Petrol and diesel prices in India: A correction in crude oil prices to about $62 per barrel in early April has allowed OMCs to cut the price of petrol and diesel by about 75 paise per litre.
Oil Marketing Companies (OMCs) cut the prices of petrol and diesel by 14-16 paise per litre across major cities on Thursday after a 15-day halt in price revisions as the states of West Bengal, Tamil Nadu, Kerala and Assam went to the polls.
We examine the impact of price halts during elections and how consumers may end up paying higher prices for petrol and diesel after elections are over.
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Why are there lower fuel prices during elections?
Even though OMCs are notionally free to set the prices of petrol and diesel as both the products have been deregulated, OMCs often cut the price of petrol and diesel or hold them constant around elections as fuel prices often become a political issue. In the latest round of halts, the OMCs have revised the price of petrol and diesel only four times in a 47-day period which has witnessed significant volatility in the price of crude oil, the key input cost for autofuels.
Experts noted that in early March, OMCs faced negative marketing margins on petrol and diesel as the price of Brent crude rose to $70 per barrel but OMCs kept prices constant.
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A correction in crude oil prices to about $62 per barrel in early April has allowed OMCs to cut the price of petrol and diesel by about 75 paise per litre. Brent crude prices have risen again to about $66.8 per barrel as on Thursday. The impact of crude oil prices on domestic fuel prices are felt with a lag as refiners benchmark petrol and diesel prices to a rolling 15-day average of international prices of the products.
A report by ICICI securities notes that lower margins in the first three months of this year have pushed overall marketing margins for OMCs down to about Rs 1.2 per litre in the quarter ending March compared to about Rs 3.2 per litre in Q4 FY20.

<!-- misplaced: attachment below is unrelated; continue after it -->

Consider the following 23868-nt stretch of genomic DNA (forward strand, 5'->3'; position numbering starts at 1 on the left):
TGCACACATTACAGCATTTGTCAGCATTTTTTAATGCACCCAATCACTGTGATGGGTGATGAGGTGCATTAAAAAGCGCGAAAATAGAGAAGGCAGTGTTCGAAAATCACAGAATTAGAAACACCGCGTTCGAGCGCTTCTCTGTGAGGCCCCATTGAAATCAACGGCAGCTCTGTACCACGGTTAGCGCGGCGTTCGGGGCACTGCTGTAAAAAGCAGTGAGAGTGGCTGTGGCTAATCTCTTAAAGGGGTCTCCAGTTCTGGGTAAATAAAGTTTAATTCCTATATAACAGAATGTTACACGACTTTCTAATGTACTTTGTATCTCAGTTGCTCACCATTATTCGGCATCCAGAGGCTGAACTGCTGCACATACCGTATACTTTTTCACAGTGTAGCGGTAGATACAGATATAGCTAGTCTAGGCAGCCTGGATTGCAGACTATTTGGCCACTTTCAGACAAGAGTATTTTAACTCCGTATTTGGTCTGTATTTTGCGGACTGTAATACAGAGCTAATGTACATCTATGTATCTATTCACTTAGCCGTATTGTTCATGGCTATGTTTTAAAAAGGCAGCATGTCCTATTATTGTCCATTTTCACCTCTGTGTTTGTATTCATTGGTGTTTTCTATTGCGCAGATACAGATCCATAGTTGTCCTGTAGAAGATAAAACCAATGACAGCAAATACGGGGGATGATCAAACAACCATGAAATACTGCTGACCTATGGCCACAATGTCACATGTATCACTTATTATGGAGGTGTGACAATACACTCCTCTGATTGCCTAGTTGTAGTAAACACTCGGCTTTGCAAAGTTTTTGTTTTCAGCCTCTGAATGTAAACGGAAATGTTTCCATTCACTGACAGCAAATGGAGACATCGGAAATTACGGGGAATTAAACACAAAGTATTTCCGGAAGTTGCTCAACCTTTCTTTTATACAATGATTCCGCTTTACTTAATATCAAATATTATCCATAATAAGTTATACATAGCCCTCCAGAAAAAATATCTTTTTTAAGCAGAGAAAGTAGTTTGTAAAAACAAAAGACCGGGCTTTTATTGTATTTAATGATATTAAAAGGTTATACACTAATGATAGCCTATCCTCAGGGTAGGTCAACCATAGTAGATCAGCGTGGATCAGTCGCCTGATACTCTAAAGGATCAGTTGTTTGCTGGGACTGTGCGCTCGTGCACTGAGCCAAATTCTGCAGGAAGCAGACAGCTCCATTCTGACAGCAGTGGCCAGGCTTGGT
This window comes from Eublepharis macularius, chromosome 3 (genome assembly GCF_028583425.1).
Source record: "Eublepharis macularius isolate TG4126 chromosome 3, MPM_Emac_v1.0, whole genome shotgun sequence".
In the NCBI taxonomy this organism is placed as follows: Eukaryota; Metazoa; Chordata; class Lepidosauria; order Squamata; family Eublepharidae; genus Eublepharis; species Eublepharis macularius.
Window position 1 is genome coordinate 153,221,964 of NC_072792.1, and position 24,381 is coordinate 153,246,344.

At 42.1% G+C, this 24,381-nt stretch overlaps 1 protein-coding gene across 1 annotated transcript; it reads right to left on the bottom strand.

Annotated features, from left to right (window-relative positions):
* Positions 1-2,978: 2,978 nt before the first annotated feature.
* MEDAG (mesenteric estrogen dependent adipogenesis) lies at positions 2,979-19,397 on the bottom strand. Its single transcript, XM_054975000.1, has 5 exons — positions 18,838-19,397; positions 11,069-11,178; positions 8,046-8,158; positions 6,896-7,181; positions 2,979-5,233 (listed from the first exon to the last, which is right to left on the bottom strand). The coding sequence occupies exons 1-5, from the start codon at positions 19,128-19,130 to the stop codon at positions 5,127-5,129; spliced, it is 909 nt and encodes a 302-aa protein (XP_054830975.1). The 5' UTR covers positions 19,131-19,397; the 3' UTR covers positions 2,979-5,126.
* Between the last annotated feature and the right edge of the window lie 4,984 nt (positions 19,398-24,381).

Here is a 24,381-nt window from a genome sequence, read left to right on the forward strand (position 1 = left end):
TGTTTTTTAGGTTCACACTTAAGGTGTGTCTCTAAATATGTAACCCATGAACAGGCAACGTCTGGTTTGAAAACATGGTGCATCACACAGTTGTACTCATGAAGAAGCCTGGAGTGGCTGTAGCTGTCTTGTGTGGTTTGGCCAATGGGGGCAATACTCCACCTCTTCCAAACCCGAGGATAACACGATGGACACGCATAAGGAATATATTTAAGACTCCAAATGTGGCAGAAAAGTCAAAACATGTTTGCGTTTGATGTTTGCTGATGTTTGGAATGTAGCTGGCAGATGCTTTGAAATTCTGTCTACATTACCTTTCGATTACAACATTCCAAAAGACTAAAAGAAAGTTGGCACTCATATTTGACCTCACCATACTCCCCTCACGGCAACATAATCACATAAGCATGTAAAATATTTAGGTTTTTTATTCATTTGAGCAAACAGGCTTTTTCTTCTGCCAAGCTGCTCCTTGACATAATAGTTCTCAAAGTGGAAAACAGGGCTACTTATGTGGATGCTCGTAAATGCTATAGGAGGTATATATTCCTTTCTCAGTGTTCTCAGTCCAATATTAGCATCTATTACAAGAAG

How will fuel prices change post elections?
Experts noted that OMCs are likely to increase the price of petrol and diesel to restore their marketing margins to normative levels. Experts noted that customers may have to pay more later as OMCs may be slower to pass on the benefit of any fall in crude oil prices to customers to make up for lower margins during election periods.
How do halts impact OMCs?
Experts noted that investors had come to expect such moves during elections and subsequent reversions to normative margins post the election period. The share price of Indian Oil Corporation Ltd. (IOCL) has fallen by about 8 per cent since the beginning of February 27 when OMCs initially stopped revising prices, while the share price of Bharat Petroleum Corporation Ltd. (BPCL) has fallen by 10 per cent and that of Hindustan Petroleum Corporation Ltd. (HPCL) has fallen by 1.4 per cent.
Analysts noted that such practices could impact long term valuations of OMCs, notably in the case of BPCL which is set to be privatised.
“Why would anyone give a high valuation (for BPCL) when the government can cut your marketing margins every time it is politically expedient to do so,” said an analyst adding that even after the privatisation of BPCL, it would have to match prices with the remaining state-owned refiners – IOCL and HPCL if they cut prices during elections.
The analyst who did not wish to be quoted said that OMCs may take the view that inventory gains from the rising price of crude oil can help boost earnings despite lower marketing margins but noted that investors evaluate refiners on their marketing margins and not on factors outside the company’s control such as global crude prices.
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